Of these 16 jurisdictions, 8 adopted the Uniform Law Commission’s Electronic Wills Act of 2019. 3 more states have introduced bills. This is a uniform piece of legislation that states can adopt and enact, thus creating consistency amongst states that have adopted it. It does not require eWills to comply with “any specific technical standard or process” so that states do not have to keep updating their laws with each technological development. 

After the three pending states pass their E-Wills Act bill, we will have a remaining 33 U.S. states that are yet to adopt new laws that recognize eWills as legally valid. 

Further, half of the states that have passed laws that recognize an eWill as valid are not uniform with the ULC’s E-Wills Act. This creates an inconsistency amongst jurisdictions, which can make cross-border estate planning challenging for individuals, namely those who own assets and property in more than one state.

Challenges in achieving consistent legal recognition

As of July 2023, there are 14 states that have adopted eWill legislation. In comparison to the 10 states last year, adoption of the legislation is relatively fast paced. When will eWills be recognized as legally valid in all 50 states? 

While there is no clear answer, the answer does partially lie in the challenges that must be overcome or at least addressed:

  • Inconsistent state laws: Each state in the U.S. has its own laws and regulations regarding Wills. Achieving uniformity across all 50 states to recognize eWills would require substantial effort.

  • Legal formalities: Historically, Wills have been executed and recognized based on traditional paper-based formalities, including wet ink signatures and physically present witnesses. Introducing electronic signatures to facilitate the creation of eWills may be met with resistance from those who prefer to maintain the status quo.

  • Security and fraud concerns: Ensuring the security and integrity of eWills is a significant challenge. Preventing fraud, unauthorized access, and tampering with digital documents requires robust technological solutions and authentication processes to gain widespread trust in eWills. States will also need to establish a standard method of evaluating the mental capacity and competency of the Testator to ensure the validity of the eWill.

  • Remote technology: Many states require Wills to be witnessed and notarized. Technologies such as video conferencing for remote witnessing and notarization makes it possible to create a Will digitally, from end to end. However, states must accept these technologies and address questions such as the verification of remote party identities.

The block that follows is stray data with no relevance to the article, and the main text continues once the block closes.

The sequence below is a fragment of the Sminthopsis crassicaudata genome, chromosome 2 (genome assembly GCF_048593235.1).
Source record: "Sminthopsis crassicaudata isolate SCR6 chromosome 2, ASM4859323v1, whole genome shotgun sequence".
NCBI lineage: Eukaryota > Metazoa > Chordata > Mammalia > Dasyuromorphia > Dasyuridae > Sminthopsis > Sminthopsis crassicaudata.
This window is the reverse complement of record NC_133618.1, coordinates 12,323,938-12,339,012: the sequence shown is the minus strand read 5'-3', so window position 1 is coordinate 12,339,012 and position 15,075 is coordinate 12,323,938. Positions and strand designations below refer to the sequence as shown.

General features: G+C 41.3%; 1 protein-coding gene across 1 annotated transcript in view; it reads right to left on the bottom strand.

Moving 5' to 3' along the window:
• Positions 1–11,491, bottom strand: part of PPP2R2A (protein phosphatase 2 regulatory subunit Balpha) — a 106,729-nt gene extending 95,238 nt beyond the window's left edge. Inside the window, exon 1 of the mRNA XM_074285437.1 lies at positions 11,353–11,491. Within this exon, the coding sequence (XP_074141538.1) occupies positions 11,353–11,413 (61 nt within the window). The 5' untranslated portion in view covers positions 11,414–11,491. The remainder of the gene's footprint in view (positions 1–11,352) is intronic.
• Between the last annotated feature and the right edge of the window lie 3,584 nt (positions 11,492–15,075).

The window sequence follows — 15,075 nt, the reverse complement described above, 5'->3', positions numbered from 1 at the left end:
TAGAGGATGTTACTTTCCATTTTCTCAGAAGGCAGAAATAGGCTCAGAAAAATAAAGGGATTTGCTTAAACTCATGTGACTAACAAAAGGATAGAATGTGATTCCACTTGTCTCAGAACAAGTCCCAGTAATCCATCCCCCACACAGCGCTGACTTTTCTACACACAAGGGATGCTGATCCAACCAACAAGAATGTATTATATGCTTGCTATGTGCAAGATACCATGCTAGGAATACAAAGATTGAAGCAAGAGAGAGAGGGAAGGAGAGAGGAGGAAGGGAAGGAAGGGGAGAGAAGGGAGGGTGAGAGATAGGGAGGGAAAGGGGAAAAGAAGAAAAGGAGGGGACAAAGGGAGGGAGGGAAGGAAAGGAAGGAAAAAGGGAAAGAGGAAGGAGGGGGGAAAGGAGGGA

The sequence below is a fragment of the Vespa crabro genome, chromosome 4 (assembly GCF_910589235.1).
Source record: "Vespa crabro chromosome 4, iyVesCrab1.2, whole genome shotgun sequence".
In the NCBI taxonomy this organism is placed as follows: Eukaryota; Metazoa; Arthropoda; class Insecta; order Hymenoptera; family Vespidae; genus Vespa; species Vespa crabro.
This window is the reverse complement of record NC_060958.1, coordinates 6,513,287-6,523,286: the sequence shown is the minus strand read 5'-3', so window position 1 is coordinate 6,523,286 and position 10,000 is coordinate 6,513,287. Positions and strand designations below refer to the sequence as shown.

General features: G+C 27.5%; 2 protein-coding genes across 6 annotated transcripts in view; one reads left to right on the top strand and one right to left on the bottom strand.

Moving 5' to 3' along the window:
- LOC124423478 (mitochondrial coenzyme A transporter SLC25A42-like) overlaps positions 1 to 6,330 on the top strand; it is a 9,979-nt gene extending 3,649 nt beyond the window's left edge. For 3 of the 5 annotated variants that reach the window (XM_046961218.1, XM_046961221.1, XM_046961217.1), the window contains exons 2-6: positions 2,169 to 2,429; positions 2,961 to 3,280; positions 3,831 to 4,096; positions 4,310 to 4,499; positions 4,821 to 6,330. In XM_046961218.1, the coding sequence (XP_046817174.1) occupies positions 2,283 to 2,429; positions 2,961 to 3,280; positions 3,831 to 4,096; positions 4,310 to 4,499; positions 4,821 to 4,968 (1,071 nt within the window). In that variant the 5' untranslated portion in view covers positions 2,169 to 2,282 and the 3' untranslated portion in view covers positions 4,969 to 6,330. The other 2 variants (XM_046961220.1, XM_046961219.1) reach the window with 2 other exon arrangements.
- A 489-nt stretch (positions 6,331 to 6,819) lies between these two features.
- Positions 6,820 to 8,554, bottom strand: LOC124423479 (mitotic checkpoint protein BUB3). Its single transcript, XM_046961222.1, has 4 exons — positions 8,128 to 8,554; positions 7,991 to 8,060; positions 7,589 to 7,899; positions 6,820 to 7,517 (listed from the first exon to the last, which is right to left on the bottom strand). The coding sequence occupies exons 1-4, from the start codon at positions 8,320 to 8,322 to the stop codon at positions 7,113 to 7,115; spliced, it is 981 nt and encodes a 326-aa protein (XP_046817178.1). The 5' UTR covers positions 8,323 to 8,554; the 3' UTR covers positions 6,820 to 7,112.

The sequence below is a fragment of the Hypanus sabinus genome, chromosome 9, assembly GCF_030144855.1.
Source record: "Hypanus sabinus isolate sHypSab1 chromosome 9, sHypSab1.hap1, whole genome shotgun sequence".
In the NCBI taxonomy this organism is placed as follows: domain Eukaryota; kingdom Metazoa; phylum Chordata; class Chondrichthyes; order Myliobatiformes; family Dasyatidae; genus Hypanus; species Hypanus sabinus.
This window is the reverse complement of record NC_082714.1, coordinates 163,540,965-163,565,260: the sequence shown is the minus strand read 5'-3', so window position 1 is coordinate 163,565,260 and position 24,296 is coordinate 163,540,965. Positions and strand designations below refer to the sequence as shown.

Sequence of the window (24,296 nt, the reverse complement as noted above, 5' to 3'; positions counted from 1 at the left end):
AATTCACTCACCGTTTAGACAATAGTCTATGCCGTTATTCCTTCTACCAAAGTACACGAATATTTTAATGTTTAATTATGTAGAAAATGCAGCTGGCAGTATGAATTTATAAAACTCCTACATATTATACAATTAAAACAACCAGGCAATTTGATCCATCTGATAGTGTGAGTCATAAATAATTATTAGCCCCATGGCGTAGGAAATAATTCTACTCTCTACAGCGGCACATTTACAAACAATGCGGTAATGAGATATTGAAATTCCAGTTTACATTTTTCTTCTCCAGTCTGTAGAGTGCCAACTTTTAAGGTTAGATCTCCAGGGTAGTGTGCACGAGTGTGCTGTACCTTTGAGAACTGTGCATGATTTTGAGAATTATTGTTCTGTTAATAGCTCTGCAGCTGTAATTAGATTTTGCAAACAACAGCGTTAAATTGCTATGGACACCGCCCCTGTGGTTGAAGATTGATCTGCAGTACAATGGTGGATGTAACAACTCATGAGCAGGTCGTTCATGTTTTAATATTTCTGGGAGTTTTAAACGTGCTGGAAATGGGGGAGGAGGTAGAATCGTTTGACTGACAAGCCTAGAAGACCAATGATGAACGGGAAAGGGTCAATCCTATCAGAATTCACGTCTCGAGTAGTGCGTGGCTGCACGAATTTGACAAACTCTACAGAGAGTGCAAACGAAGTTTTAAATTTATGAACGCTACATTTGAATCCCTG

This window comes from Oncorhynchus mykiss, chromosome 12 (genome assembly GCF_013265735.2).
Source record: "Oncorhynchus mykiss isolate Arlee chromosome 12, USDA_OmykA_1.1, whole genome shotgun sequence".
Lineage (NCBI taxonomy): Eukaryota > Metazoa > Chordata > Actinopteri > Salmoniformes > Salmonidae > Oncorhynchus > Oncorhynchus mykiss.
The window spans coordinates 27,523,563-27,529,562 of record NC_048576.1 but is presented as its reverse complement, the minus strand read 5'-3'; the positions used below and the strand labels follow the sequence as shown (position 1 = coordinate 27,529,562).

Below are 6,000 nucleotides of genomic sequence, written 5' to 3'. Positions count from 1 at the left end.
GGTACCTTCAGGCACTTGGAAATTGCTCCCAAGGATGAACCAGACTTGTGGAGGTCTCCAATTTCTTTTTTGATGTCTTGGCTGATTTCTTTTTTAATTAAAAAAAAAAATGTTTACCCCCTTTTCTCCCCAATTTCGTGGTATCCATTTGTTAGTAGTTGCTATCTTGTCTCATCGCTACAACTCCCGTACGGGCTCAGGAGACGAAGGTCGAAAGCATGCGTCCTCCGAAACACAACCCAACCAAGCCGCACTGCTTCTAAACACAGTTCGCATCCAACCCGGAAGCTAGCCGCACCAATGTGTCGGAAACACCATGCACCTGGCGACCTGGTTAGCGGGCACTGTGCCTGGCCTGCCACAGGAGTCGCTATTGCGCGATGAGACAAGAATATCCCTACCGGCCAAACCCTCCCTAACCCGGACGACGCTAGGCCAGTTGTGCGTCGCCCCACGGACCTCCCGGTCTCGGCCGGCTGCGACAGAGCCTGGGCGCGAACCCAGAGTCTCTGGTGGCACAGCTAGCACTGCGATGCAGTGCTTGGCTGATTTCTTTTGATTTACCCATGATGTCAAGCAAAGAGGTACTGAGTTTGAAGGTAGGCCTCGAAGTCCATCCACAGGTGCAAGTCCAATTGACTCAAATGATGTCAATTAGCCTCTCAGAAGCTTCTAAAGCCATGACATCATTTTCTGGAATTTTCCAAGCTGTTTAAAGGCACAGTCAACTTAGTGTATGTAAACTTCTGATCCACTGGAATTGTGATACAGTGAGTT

• Undue influence: The legal system must continue to protect vulnerable individuals and prevent undue influence and coercion. Introducing new technologies to the traditional laws of estate planning designed to protect these individuals adds a layer of complexity.

Organizations like the Uniform Law Commission (ULC) have been working on the development and promotion of model legislation, such as the Uniform Electronic Wills Act (UEWA). In theory, the easiest solution would be for all U.S. states and jurisdictions to adopt this uniform bill. However, several states have already enacted their own legislation, thus causing discrepancies. Platforms such as Trust & Will are delivering legally valid eWills to consumers who reside in states that permit them. Time, awareness, education, and policy will help broaden the acceptance of eWills across the nation.

The importance of state-specific estate planning considerations

When planning your estate digitally, it is crucial to consider state-specific factors to ensure that your wishes will be legally upheld. Each state has its own set of laws and regulations concerning Wills, Trusts, and probate procedures. It is imperative that you pay attention to these laws to ensure a more seamless process for your estate and your loved ones.

You can tailor your estate planning documents, including your eWill, to align with the specific requirements and provisions of your state of residence, or the state(s) in which you own assets. Trust & Will, for instance, ensures that your document is compliant with the laws of the state the user selects. Taking the time to address state-specific factors in your estate plan will ensure peace of mind ensuring that your legacy is secured for your loved ones.

Ensuring validity: expert tips for cross-state eWills